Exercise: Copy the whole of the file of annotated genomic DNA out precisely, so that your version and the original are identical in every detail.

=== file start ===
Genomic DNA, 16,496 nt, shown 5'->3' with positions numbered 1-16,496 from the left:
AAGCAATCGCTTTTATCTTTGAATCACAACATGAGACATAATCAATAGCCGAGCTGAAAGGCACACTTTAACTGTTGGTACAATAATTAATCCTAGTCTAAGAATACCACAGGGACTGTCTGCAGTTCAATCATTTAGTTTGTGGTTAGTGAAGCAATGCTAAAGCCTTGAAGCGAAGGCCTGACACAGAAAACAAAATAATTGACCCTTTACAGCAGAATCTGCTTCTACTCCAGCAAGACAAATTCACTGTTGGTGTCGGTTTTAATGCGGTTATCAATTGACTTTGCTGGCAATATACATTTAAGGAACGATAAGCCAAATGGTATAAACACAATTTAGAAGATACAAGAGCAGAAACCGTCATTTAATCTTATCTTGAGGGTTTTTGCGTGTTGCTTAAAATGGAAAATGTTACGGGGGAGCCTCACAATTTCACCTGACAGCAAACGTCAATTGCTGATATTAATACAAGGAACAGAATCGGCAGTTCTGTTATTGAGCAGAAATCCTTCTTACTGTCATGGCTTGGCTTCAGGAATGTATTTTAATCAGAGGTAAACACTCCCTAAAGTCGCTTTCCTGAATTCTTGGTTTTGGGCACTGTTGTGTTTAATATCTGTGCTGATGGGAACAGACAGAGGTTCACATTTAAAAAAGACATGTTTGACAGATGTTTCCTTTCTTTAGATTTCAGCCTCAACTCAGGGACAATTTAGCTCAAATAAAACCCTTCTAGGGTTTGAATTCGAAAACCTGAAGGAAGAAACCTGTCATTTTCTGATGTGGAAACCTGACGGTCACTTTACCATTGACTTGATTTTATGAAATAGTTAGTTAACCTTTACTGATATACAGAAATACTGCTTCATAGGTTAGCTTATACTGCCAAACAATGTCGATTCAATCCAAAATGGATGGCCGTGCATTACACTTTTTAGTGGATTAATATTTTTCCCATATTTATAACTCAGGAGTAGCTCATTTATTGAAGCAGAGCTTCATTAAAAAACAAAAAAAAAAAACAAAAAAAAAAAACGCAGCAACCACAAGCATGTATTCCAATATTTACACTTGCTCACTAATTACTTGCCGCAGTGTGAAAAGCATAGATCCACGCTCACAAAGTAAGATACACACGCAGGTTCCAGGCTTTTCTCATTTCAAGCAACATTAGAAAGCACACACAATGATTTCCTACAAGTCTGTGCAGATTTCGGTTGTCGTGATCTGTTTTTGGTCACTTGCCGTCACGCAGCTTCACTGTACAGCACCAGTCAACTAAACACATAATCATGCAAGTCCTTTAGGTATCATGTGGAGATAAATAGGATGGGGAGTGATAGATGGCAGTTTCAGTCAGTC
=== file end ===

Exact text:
Genomic DNA, 16,496 nt, shown 5'->3' with positions numbered 1-16,496 from the left:
AAGCAATCGCTTTTATCTTTGAATCACAACATGAGACATAATCAATAGCCGAGCTGAAAGGCACACTTTAACTGTTGGTACAATAATTAATCCTAGTCTAAGAATACCACAGGGACTGTCTGCAGTTCAATCATTTAGTTTGTGGTTAGTGAAGCAATGCTAAAGCCTTGAAGCGAAGGCCTGACACAGAAAACAAAATAATTGACCCTTTACAGCAGAATCTGCTTCTACTCCAGCAAGACAAATTCACTGTTGGTGTCGGTTTTAATGCGGTTATCAATTGACTTTGCTGGCAATATACATTTAAGGAACGATAAGCCAAATGGTATAAACACAATTTAGAAGATACAAGAGCAGAAACCGTCATTTAATCTTATCTTGAGGGTTTTTGCGTGTTGCTTAAAATGGAAAATGTTACGGGGGAGCCTCACAATTTCACCTGACAGCAAACGTCAATTGCTGATATTAATACAAGGAACAGAATCGGCAGTTCTGTTATTGAGCAGAAATCCTTCTTACTGTCATGGCTTGGCTTCAGGAATGTATTTTAATCAGAGGTAAACACTCCCTAAAGTCGCTTTCCTGAATTCTTGGTTTTGGGCACTGTTGTGTTTAATATCTGTGCTGATGGGAACAGACAGAGGTTCACATTTAAAAAAGACATGTTTGACAGATGTTTCCTTTCTTTAGATTTCAGCCTCAACTCAGGGACAATTTAGCTCAAATAAAACCCTTCTAGGGTTTGAATTCGAAAACCTGAAGGAAGAAACCTGTCATTTTCTGATGTGGAAACCTGACGGTCACTTTACCATTGACTTGATTTTATGAAATAGTTAGTTAACCTTTACTGATATACAGAAATACTGCTTCATAGGTTAGCTTATACTGCCAAACAATGTCGATTCAATCCAAAATGGATGGCCGTGCATTACACTTTTTAGTGGATTAATATTTTTCCCATATTTATAACTCAGGAGTAGCTCATTTATTGAAGCAGAGCTTCATTAAAAAACAAAAAAAAAAAACAAAAAAAAAAAACGCAGCAACCACAAGCATGTATTCCAATATTTACACTTGCTCACTAATTACTTGCCGCAGTGTGAAAAGCATAGATCCACGCTCACAAAGTAAGATACACACGCAGGTTCCAGGCTTTTCTCATTTCAAGCAACATTAGAAAGCACACACAATGATTTCCTACAAGTCTGTGCAGATTTCGGTTGTCGTGATCTGTTTTTGGTCACTTGCCGTCACGCAGCTTCACTGTACAGCACCAGTCAACTAAACACATAATCATGCAAGTCCTTTAGGTATCATGTGGAGATAAATAGGATGGGGAGTGATAGATGGCAGTTTCAGTCAGTC